lounge act
by Pares

It was a dapper little yuppie bar, studded with a dozen bright television screens and nonsensically decorated with what seemed to be bonsai trees. Still, the sign proclaimed it 'Matt's Irish Pub', and a chalk-clouded slate at the door announced Live Piano 5 Nights a Week!

There wasn't so much as a surreptitious head turn when Mac walked up behind the man playing the shabby upright in the back.

"I didn't know they still had these places."

Methos was currently finishing what Mac recognized as "Accentuate the Positive".

"Well, now you do." One note twanged dully, and Methos sighed, lifting his hands from the keys.

Mac settled on the piano bench beside him, nudging Methos with his hip and facing out, arms folded across his chest.

"Make yourself at home," Methos said mildly. "Got a request, mac?" At last he met Mac's gaze with bright, shrewd eyes. "And think twice before you ask me to play 'Misty' for you."

When Mac didn't reply, Methos began to play again; this time it was "Swingin' On A Star".

Mac was fascinated... right until he was affronted: Methos was singing softly (and tunelessly) under his breath.

"...his back is brawny but his brain is weak..."

Methos seemed to note his huff, and his lips quirked. Again, his hands left the keys.

"Bing Crosby musicals not your style? I could play you something more martial... you'd have been in the Resistance by 1944."

"Is that the theme, then? Music from the forties?"

"It's very retro hip. Sweeping the nation and all that. Still, let's try something else." His hands moved down the scales, and he started into Chopin's lively Polonaise.

"And how did you know I was in the Resistance?"

"Well, we have met..." Methos said leadingly. "And I've read your Chronicle, of course."

Mac's eyebrows climbed.

"I'm a sucker for historical romance."

Mac studied the floorboards, flustered.

After a long moment, he said, "You play beautifully."

"I do any number of things beautifully, Mac." His tone was sly. "Practice, as they say, makes perfect."

The piano gave out another jarring sour note and Mac frowned.

"Can't you get that awful thing tuned up?"

Methos laughed a little. "It's full of dry rot. And it needs new hammers and strings. I could do it, but I rather like this as it stands." Methos rippled another stretch of Chopin and continued, "Americans persist in believing that while a new piano lends class, an old piano adds charm."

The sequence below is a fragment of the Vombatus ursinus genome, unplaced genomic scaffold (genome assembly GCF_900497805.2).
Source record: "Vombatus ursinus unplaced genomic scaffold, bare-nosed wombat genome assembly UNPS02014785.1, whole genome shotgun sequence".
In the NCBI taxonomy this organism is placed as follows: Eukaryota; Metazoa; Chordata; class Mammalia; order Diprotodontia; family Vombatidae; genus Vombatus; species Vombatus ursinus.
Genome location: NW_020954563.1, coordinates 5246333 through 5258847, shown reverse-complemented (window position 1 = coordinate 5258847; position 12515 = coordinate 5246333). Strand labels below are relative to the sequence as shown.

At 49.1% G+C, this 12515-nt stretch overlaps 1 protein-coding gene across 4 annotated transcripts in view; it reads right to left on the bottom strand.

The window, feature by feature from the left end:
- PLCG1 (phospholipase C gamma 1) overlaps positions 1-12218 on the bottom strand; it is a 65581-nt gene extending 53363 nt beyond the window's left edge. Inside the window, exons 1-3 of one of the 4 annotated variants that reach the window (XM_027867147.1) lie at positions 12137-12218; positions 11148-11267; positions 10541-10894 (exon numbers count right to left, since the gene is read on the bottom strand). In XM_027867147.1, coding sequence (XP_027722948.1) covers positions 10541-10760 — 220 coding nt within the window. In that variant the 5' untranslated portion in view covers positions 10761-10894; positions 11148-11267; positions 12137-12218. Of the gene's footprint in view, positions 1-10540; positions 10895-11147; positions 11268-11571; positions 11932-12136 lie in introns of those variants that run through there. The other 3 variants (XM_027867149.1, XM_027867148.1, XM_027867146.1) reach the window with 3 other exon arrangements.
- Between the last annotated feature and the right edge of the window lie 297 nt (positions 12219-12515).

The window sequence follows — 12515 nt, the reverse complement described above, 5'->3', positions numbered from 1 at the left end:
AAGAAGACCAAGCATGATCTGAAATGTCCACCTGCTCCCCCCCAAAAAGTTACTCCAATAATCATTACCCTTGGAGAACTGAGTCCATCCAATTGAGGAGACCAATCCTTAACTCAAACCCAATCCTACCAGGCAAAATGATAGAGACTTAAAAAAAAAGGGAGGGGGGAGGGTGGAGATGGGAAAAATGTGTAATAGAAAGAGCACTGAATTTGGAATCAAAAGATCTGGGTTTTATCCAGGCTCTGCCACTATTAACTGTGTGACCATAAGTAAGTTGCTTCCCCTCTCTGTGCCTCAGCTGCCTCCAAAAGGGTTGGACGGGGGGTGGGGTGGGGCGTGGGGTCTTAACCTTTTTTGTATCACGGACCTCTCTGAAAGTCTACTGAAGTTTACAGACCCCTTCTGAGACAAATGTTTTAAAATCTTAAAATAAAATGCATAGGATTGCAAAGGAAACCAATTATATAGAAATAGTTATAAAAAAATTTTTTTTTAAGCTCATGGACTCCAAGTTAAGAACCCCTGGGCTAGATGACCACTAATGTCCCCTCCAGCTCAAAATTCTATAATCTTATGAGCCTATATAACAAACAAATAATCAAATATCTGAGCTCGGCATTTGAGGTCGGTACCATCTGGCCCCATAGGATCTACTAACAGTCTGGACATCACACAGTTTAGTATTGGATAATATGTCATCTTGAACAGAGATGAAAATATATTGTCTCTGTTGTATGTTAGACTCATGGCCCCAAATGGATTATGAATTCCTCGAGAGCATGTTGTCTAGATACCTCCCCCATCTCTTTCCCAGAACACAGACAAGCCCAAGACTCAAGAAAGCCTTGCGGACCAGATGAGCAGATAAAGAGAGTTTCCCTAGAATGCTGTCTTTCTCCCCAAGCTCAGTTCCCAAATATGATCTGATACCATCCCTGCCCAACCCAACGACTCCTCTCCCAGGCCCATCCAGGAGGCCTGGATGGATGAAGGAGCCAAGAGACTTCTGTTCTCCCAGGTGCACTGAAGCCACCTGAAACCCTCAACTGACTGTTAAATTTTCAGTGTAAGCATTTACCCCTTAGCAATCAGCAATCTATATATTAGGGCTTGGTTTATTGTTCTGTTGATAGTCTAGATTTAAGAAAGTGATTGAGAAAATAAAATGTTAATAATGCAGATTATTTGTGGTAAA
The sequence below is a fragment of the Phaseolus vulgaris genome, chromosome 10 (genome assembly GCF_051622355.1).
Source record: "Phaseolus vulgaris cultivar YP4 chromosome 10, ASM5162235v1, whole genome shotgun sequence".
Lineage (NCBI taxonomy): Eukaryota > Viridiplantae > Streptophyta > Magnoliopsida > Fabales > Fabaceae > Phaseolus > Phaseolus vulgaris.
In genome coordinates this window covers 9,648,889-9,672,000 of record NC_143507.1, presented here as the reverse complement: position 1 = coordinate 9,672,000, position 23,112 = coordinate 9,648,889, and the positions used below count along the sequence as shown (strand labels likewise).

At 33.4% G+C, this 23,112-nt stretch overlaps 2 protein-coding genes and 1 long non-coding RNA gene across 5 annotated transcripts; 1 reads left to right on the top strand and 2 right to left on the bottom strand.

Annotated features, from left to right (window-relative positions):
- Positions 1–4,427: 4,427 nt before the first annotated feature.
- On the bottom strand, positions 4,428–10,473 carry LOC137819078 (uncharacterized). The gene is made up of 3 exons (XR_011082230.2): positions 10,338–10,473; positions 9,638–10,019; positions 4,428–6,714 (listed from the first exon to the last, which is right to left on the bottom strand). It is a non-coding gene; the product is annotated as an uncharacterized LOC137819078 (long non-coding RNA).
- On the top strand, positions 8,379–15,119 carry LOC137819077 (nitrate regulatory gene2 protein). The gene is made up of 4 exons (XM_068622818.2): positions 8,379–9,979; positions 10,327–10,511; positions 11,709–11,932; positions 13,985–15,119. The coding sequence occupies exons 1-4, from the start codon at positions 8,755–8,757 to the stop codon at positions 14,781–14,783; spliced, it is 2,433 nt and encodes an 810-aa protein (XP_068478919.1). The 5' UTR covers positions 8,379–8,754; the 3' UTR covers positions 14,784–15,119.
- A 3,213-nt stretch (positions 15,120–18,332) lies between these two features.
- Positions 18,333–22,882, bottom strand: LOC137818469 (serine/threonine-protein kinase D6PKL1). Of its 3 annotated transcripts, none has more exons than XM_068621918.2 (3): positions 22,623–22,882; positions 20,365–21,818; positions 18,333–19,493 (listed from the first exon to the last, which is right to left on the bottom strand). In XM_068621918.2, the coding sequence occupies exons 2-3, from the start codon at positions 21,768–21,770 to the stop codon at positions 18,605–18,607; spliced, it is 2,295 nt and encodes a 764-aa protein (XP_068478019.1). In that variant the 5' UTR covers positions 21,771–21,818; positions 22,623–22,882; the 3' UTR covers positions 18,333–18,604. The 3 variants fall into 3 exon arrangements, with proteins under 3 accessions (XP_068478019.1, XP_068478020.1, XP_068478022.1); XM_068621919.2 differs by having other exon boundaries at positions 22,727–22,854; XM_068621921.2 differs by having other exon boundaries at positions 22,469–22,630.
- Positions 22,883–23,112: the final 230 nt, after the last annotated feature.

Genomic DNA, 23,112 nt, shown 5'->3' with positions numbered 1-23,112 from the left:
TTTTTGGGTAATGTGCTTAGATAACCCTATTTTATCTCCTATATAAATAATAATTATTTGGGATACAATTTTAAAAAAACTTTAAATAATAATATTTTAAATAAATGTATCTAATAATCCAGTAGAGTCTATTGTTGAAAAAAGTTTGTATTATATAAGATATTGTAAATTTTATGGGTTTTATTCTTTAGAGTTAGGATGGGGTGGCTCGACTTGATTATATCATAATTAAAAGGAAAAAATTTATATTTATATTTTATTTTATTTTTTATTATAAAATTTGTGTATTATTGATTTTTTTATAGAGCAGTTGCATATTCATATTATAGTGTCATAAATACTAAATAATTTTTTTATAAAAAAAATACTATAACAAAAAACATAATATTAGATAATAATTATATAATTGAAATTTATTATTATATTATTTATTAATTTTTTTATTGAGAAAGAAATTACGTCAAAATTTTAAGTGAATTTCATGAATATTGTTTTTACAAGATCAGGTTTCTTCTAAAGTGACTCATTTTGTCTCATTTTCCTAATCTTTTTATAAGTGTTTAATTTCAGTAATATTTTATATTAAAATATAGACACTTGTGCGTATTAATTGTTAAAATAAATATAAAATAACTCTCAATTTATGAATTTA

Mac realized the two of them had been basically bellowing above the piano, and that a table crowded with women enjoying the Happy Hour drink specials was staring shamelessly.

An attractive brunette was prodded by one of her fellows and came over with a handful of singles.

"Do you know 'Marie'?"

Methos cocked his head at her and obliged her with a quick smile, shifting instantly into her request. She beamed, pressing the handful of folded bills in the deep bowl of the outsized brandy snifter set on top of the piano before making her way back to her compatriots.

"She likes you," Mac intoned.

"Who wouldn't?" Mac pursed his mouth and Methos grinned. "Believe me, I've turned down more requests than I've played. American women love an Englishman. Although, in France," he added conversationally, "you'd do better to be Australian."

After 'Marie' came to a close, Methos swung around on the bench and leaned back, his elbows balanced on the piano's music ledge.

"If you want to say hello to me, you could buy me a beer."

"Who says I want to say hello?"

"Well, if you've come to take my head, you should still buy me a beer. Last requests are only sporting."

"You're incorrigible."

"I am indeed. And you're a stick in the mud. Aren't you glad to see me?"

"It's been months. Of course I'm glad to see you!"

"Funny about running into you here in Chicago. Just happened to have business in town, did you?"

"Joe told me you'd be here," Mac admitted.

"Ah, but it took you three months to ask him," Methos said sagely.


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